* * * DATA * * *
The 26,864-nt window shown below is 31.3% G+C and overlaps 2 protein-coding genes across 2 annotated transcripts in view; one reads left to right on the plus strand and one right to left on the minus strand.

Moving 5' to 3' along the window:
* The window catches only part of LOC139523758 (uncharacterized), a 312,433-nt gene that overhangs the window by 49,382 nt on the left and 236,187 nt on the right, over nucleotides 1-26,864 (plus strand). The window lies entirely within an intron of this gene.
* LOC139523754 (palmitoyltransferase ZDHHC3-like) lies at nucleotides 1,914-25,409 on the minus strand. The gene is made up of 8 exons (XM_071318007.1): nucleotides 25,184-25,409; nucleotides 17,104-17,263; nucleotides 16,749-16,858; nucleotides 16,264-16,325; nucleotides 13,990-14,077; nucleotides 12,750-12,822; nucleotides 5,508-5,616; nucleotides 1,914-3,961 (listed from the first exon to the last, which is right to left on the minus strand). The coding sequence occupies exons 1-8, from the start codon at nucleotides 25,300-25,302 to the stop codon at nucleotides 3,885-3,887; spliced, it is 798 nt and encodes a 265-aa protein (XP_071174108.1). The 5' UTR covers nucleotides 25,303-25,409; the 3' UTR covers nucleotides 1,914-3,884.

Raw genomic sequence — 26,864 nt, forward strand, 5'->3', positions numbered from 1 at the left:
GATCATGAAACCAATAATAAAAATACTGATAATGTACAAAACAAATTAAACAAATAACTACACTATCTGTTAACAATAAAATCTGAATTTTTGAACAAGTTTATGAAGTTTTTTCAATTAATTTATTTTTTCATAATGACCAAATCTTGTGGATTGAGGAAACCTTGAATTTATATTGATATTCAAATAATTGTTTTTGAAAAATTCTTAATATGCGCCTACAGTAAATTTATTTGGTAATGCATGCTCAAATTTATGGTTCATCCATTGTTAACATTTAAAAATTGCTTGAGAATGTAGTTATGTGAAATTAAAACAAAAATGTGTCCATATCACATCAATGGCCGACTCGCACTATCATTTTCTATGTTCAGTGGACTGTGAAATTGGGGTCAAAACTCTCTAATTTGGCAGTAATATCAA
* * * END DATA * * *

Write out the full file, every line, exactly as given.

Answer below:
The 26,864-nt window shown below is 31.3% G+C and overlaps 2 protein-coding genes across 2 annotated transcripts in view; one reads left to right on the plus strand and one right to left on the minus strand.

Moving 5' to 3' along the window:
* The window catches only part of LOC139523758 (uncharacterized), a 312,433-nt gene that overhangs the window by 49,382 nt on the left and 236,187 nt on the right, over nucleotides 1-26,864 (plus strand). The window lies entirely within an intron of this gene.
* LOC139523754 (palmitoyltransferase ZDHHC3-like) lies at nucleotides 1,914-25,409 on the minus strand. The gene is made up of 8 exons (XM_071318007.1): nucleotides 25,184-25,409; nucleotides 17,104-17,263; nucleotides 16,749-16,858; nucleotides 16,264-16,325; nucleotides 13,990-14,077; nucleotides 12,750-12,822; nucleotides 5,508-5,616; nucleotides 1,914-3,961 (listed from the first exon to the last, which is right to left on the minus strand). The coding sequence occupies exons 1-8, from the start codon at nucleotides 25,300-25,302 to the stop codon at nucleotides 3,885-3,887; spliced, it is 798 nt and encodes a 265-aa protein (XP_071174108.1). The 5' UTR covers nucleotides 25,303-25,409; the 3' UTR covers nucleotides 1,914-3,884.

Raw genomic sequence — 26,864 nt, forward strand, 5'->3', positions numbered from 1 at the left:
GATCATGAAACCAATAATAAAAATACTGATAATGTACAAAACAAATTAAACAAATAACTACACTATCTGTTAACAATAAAATCTGAATTTTTGAACAAGTTTATGAAGTTTTTTCAATTAATTTATTTTTTCATAATGACCAAATCTTGTGGATTGAGGAAACCTTGAATTTATATTGATATTCAAATAATTGTTTTTGAAAAATTCTTAATATGCGCCTACAGTAAATTTATTTGGTAATGCATGCTCAAATTTATGGTTCATCCATTGTTAACATTTAAAAATTGCTTGAGAATGTAGTTATGTGAAATTAAAACAAAAATGTGTCCATATCACATCAATGGCCGACTCGCACTATCATTTTCTATGTTCAGTGGACTGTGAAATTGGGGTCAAAACTCTCTAATTTGGCAGTAATATCAA